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Comment What Sourcefire Currently Does (Score 3, Informative) 38

Disclaimer: At $DAYJOB, I work on managed security services using Sourcefire, but this is my own personal commentary, not that of my employer.

Sourcefire's primary product line takes Snort, wraps it in hardware appliances, and adds a lot of management tools that you can use in an enterprise or managed services environment. This past year, they've added a firewall capability to compete with Palo Alto* and the UTM vendors like Fortinet - in addition to basic firewall support they've got application identification, so you can do things like allow users to read Facebook but block Facebook games, and you can also do things like URL censorship and known-bad-site blacklisting. They've also been buying up other companies like ClamAV and Immunet, so they've got feeds of malware site identification, and are starting to integrate that with the firewall/IDS as well as continuing the host-based versions.

Cisco's IDS/IPS offers have been pretty lame the past few years, but they've got decent firewalls, so we'll see how those product lines play against each other. (I don't know what Cisco's doing in Anti-virus and cloud malware detection these days.)

Sourcefire's hardware at the low end is basically Linux box appliances, and at the high end they're doing a bunch of hardware acceleration. Their largest single box will handle 10 Gbps of inspection, and they can cluster up to four of those to support 40 Gbps. There's not much competition up at the high end - McAfee may have come out with a 10 Gbps follower to their previous 5 Gbps box, and Juniper has some boxes that are bigger but are mainly firewalls with some limited IPS capability. If you've got existing Snort on Linux, Sourcefire does also sell connection tools to integrate with their management systems.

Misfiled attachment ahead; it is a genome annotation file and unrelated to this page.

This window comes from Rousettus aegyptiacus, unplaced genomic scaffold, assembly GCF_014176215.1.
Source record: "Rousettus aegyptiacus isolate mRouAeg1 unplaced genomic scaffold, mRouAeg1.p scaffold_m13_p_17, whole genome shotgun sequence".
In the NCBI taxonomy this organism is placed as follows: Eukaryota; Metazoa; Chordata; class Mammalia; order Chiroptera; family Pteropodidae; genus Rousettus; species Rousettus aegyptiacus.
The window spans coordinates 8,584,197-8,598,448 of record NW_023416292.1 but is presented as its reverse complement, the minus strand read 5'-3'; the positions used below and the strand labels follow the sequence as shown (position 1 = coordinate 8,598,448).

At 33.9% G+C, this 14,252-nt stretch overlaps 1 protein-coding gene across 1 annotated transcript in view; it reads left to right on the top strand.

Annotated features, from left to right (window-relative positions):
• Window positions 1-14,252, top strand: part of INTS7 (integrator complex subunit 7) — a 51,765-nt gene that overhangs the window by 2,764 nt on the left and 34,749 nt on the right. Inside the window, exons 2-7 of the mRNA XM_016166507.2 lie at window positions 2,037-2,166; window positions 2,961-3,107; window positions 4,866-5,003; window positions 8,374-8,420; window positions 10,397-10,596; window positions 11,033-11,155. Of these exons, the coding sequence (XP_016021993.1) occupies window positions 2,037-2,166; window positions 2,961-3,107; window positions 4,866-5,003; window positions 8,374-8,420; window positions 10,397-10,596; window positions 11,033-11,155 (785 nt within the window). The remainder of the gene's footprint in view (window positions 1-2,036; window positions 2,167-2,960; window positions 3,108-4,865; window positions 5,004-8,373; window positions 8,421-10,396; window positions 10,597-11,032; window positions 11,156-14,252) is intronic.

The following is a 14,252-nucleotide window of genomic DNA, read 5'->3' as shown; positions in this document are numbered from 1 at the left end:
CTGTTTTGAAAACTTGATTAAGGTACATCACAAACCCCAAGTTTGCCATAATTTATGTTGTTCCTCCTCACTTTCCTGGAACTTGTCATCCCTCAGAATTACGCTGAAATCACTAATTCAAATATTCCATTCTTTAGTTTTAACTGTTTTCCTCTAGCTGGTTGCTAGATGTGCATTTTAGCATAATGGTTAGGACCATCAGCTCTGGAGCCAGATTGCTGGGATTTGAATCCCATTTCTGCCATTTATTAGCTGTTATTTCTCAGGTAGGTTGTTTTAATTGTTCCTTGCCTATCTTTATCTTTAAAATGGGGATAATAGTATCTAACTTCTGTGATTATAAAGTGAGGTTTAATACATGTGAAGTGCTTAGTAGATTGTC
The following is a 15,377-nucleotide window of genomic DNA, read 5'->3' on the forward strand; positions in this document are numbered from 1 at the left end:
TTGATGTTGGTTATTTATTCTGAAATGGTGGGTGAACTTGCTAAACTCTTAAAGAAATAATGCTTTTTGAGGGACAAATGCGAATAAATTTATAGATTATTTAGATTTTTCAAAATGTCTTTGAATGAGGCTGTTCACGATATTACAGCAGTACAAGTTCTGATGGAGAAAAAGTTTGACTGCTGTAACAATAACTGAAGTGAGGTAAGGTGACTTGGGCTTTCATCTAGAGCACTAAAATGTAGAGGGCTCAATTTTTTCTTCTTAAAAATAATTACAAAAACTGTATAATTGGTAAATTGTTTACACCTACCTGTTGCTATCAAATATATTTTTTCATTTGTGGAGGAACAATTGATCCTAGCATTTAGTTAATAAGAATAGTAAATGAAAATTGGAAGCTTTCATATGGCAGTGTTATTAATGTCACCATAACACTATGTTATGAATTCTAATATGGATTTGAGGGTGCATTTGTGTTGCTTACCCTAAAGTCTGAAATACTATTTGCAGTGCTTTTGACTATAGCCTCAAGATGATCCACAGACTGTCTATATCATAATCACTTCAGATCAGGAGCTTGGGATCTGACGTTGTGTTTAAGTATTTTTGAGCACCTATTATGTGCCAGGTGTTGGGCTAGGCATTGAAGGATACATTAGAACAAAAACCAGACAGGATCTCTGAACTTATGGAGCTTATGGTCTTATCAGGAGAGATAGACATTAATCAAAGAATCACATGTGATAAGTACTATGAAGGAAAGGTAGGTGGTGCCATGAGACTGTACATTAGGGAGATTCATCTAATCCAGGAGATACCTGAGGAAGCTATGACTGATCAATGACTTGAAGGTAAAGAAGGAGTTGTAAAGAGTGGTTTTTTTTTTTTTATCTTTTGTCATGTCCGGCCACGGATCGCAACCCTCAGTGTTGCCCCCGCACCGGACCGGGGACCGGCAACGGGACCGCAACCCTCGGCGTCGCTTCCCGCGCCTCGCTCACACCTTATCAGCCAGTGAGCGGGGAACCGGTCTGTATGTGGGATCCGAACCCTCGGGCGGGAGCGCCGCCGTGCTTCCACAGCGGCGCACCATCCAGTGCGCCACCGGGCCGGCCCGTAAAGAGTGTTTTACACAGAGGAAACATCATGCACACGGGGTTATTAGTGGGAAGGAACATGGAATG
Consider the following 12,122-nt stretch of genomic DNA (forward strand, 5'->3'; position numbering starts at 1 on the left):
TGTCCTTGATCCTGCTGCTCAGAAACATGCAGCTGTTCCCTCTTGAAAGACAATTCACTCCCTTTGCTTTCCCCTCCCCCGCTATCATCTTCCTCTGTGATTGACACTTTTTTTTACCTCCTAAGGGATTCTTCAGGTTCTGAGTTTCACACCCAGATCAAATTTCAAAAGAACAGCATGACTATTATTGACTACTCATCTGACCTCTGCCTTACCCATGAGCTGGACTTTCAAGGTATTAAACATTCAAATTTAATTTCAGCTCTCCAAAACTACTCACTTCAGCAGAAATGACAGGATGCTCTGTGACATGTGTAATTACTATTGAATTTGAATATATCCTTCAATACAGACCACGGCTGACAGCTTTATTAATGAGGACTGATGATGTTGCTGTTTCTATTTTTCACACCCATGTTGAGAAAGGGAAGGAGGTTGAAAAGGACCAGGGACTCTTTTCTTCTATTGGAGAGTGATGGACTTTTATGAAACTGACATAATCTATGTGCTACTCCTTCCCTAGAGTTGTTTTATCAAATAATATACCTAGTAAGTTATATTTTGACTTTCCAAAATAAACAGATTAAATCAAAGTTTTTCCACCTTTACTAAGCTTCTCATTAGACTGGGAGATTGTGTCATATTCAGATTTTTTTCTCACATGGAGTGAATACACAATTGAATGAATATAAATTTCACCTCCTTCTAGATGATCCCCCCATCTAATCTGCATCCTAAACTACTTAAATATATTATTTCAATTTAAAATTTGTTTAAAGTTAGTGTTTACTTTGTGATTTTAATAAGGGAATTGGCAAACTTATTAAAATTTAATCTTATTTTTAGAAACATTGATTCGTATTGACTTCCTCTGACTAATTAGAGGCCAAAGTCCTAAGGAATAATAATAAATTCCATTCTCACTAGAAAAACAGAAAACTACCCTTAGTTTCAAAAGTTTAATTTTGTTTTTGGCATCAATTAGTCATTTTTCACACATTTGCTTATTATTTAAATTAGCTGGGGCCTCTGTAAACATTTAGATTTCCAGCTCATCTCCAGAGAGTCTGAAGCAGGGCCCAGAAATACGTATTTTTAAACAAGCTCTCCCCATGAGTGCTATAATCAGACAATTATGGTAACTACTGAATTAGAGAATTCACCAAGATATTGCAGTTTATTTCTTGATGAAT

*The term "Next Generation Firewall" means "whatever Palo Alto's marketing says it means", but is at least firewall plus application identification. I've heard that Cisco tried to buy Palo Alto last year.

Comment IBM 403, PDP-11/20 vs. 4GB laptop+Google (Score 1) 587

The first computer I was allowed to hack was an IBM 403 printer, which I used for a Boy Scout mailing list. We weren't allowed to mess with the wires on the plugboard, so it may not count, but we could do anything we wanted with the paper tape, punch cards, and card sorter. It had very little internal memory, but it could fit a big stack of cards; 1000 cards * 80 columns = 80K bytes, and I think the character set had 48 values (so you could call them 5.5-bit bytes if you wanted.) And the Model 026 keypunch ran on vacuum tubes.

The PDP-11 probably had 24KB of RAM, maybe 32KB. I think they upgraded from an 11/20 to an 11/44 after a year. It was based at the local university, and a dozen or so high schools time-shared on it, using RSTS-11 and programming in BASIC, with Model 33 ASR teletypes.

The first computer I owned was an HP programmable calculator (I forget if it's HP-21 or HP-25. 49 words of program memory, 4 words of stack.) The next computer I owned was a retired 386, because there was no point in owning a home PC when I had a terminal into the machines at work.

The first computer I ran myself was a VAX 11/780, which had a huge 4MB RAM that required two cabinets. Our application really needed 12MB, so I played a lot with virtual memory for a few years; after a few years chip densities improved and we were able to afford to upgrade it to 16MB, and suddenly the application ran in an hour instead of a week. (We could have probably done that upgrade a year sooner, saving a lot of work and getting better results, if the bean-counters hadn't thought that capital budgets and labor costs were entirely different kinds of money.)